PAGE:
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Year : 2014  |  Volume : 7  |  Issue : 2  |  Page : 86-92

Travels and tourism are drivers for trichinellosis

Department of Parasitology, Paris Descartes University, Assistance Publique, Hôpitaux de Paris, Paris, France

Correspondence Address:
Jean Dupouy-Camet
Department of Parasitology, Paris Descartes University, Assistance Publique, Hôpitaux de Paris, 27 rue du Faubourg Saint Jacques, 75014 Paris
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Source of Support: None, Conflict of Interest: None

DOI: 10.4103/1687-7942.149555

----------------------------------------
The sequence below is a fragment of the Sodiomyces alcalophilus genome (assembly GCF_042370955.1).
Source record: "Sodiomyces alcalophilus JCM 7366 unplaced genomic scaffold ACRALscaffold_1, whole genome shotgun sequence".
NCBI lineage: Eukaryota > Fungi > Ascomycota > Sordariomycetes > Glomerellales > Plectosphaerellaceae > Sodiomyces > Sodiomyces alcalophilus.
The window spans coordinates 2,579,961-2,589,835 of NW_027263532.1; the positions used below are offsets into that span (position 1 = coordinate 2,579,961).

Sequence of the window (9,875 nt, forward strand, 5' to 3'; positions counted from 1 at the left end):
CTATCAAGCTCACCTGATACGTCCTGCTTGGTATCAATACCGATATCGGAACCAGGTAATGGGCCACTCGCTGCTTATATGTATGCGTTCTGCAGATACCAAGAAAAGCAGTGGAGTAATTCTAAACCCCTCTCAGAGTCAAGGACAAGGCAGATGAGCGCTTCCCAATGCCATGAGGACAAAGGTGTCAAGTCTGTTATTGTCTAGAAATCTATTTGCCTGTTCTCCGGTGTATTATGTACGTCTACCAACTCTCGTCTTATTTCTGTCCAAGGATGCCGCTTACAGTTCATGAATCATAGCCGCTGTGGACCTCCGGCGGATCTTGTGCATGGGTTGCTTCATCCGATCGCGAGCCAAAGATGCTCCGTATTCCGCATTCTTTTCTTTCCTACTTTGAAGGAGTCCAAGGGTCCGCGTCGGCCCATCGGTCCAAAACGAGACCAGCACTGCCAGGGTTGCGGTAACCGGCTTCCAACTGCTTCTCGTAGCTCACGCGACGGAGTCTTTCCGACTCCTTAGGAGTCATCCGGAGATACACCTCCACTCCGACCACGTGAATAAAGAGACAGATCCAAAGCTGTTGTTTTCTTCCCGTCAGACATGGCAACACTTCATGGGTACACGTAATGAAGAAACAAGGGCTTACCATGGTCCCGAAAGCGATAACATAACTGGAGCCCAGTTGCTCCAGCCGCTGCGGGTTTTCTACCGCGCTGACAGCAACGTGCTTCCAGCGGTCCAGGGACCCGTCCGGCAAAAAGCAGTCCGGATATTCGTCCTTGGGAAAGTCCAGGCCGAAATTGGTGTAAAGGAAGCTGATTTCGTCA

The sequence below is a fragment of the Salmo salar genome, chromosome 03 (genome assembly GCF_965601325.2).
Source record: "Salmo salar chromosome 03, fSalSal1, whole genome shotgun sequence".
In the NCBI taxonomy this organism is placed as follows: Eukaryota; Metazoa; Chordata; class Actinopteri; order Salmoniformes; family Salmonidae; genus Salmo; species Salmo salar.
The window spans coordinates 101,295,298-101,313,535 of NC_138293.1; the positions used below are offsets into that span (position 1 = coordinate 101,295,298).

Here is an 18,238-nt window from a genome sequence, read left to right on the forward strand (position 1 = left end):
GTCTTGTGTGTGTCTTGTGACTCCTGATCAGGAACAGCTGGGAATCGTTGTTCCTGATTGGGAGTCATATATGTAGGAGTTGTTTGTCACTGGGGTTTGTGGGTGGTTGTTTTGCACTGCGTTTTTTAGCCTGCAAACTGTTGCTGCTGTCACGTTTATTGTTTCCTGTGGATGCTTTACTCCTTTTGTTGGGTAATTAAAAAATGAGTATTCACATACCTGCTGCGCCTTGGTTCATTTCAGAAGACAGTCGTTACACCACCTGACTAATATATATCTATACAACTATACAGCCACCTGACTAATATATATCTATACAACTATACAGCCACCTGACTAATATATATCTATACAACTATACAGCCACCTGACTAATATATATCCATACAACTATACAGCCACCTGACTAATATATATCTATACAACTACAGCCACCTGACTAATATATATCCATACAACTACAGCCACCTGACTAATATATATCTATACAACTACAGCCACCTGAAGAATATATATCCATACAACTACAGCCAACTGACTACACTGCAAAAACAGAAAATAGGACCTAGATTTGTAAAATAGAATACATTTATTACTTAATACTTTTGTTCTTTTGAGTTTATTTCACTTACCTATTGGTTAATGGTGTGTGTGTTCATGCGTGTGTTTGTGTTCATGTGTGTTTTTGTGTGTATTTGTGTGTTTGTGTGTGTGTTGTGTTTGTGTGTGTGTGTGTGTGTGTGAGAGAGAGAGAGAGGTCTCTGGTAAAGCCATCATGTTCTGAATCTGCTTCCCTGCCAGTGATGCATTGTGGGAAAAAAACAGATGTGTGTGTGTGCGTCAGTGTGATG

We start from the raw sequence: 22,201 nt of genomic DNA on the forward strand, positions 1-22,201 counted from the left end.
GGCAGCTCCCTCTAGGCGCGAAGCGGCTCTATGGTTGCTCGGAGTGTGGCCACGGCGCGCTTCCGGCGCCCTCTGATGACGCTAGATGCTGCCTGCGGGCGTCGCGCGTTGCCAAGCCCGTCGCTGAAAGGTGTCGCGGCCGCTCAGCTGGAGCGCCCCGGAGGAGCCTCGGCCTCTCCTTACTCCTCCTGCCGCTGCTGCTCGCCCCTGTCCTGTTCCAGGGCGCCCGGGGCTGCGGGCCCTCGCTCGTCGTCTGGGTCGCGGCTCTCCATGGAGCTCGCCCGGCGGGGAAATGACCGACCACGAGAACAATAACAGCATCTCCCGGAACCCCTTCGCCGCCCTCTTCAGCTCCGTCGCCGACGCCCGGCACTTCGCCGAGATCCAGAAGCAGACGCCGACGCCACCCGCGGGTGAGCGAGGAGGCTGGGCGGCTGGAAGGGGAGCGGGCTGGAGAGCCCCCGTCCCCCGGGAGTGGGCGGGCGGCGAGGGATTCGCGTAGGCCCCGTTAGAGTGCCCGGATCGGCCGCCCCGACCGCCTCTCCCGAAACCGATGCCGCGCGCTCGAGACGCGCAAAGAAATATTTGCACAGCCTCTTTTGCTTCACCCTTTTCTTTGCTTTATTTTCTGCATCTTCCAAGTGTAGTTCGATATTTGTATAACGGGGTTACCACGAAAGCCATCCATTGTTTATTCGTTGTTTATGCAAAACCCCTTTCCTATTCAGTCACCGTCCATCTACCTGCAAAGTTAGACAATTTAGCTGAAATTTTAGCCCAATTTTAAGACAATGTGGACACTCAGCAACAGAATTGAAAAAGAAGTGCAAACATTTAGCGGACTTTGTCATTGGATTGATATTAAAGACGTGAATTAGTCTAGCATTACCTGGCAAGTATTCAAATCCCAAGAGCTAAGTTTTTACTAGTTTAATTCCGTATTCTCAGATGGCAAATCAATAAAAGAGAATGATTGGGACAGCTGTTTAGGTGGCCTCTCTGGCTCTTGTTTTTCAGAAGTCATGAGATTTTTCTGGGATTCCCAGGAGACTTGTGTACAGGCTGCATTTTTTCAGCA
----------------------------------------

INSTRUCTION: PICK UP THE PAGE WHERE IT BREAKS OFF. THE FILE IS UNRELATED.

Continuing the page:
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Background Acquiring trichinellosis while traveling abroad is not a new phenomenon and imported cases are regularly reported worldwide. Cases contracted abroad and reported by the French National Reference Centre for Trichinella (NRCT) are analyzed here. Results Since 1998, 28 imported cases, representing 37% of all cases, were reported to the NRCT, with a mean annual incidence of two cases. Between 1975 and 1998, 40 imported cases represented only 1.5% of all identified cases, but with a comparable mean annual incidence of 1.6 cases. The incidence of imported cases could even have decreased since 1998 as the number of international travelers increased during that period. Since 1998, most cases were acquired in Canada from bear meat (hunters). Some cases were acquired in West Africa from warthog meat, in Laos from pork, and one case, in Algeria, was because of the consumption of jackal meat. Discussion These imported cases are most likely to occur in countries where the habit of eating raw meat is common and may show a high transmission in some regions where the disease is or had become unknown (e.g. Senegal, Laos, etc.). Backpackers, adventure travelers, or hunters will certainly be at a higher risk and should be informed about the risks of eating raw meat (pork, game, or reptile meat) and should be discouraged from illegally importing potentially infected meat that could introduce the parasite in Trichinella-free areas. Conclusion Travelers can be good indicators of the emergence of the parasitosis in a given country. Imported cases are good indicators of the epidemiology of the disease in countries where the original infection occurred.

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